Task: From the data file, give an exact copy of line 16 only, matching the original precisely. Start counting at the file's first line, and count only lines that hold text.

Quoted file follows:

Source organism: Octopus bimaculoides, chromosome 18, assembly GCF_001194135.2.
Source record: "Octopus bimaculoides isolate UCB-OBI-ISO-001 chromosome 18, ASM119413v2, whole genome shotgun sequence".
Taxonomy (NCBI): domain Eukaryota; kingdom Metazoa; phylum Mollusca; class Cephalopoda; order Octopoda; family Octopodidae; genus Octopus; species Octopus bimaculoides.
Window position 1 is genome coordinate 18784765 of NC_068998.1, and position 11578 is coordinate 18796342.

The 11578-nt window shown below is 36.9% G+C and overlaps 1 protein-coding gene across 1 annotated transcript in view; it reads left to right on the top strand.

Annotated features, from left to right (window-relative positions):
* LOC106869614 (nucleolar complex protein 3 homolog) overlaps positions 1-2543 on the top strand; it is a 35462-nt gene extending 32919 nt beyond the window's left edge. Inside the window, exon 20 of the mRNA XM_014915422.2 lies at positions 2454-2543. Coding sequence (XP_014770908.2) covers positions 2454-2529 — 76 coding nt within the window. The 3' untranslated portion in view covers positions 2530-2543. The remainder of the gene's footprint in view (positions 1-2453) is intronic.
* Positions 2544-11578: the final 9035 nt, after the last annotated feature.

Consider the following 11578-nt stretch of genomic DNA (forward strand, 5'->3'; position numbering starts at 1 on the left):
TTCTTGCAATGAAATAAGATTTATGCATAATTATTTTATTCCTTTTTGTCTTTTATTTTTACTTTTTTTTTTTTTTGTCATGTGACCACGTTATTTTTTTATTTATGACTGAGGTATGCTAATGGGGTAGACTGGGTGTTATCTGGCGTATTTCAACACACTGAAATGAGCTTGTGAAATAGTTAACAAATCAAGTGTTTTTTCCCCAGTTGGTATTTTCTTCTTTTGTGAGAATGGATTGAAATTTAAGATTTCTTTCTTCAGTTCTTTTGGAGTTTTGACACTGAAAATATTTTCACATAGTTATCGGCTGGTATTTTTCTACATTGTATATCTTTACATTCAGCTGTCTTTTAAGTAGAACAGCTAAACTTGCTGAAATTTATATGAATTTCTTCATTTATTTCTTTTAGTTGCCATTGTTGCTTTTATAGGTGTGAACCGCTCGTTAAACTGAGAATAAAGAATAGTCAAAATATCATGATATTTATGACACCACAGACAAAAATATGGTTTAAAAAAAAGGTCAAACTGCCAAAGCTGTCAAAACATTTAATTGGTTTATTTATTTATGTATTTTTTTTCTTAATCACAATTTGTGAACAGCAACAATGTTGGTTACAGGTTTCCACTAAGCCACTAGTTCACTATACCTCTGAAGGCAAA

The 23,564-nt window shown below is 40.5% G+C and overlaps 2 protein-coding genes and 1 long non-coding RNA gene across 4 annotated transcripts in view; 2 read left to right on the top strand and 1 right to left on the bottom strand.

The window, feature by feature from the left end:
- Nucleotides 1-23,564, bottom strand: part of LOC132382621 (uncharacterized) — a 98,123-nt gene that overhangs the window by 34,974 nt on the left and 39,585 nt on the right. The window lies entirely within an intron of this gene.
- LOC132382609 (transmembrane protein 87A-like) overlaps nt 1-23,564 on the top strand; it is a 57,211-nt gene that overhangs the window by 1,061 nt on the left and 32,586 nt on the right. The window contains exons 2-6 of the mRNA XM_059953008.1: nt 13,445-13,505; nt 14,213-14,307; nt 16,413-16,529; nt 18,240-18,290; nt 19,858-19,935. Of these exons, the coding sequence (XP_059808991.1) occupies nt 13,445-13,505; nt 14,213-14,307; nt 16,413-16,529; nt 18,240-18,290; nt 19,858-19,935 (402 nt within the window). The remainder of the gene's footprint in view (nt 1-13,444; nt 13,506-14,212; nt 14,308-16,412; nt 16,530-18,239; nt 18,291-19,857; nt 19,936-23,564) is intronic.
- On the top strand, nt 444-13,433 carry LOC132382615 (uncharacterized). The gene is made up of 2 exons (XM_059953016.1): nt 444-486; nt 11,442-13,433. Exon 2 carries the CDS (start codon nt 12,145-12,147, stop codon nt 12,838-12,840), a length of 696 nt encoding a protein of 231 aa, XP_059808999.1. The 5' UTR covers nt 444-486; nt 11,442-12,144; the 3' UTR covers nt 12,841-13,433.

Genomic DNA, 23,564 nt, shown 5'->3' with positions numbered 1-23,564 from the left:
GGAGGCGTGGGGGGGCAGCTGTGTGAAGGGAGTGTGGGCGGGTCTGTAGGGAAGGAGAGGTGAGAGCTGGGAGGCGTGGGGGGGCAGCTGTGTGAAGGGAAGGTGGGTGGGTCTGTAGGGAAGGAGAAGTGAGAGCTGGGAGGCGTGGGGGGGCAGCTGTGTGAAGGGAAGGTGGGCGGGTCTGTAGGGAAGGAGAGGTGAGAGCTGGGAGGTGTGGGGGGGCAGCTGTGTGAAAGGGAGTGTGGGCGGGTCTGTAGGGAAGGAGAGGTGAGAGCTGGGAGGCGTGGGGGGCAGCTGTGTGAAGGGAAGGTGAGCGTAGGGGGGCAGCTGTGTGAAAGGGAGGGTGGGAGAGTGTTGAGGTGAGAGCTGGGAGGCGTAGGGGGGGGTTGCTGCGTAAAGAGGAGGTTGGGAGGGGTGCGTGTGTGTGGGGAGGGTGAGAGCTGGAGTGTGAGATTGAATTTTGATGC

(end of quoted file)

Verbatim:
Genomic DNA, 23,564 nt, shown 5'->3' with positions numbered 1-23,564 from the left: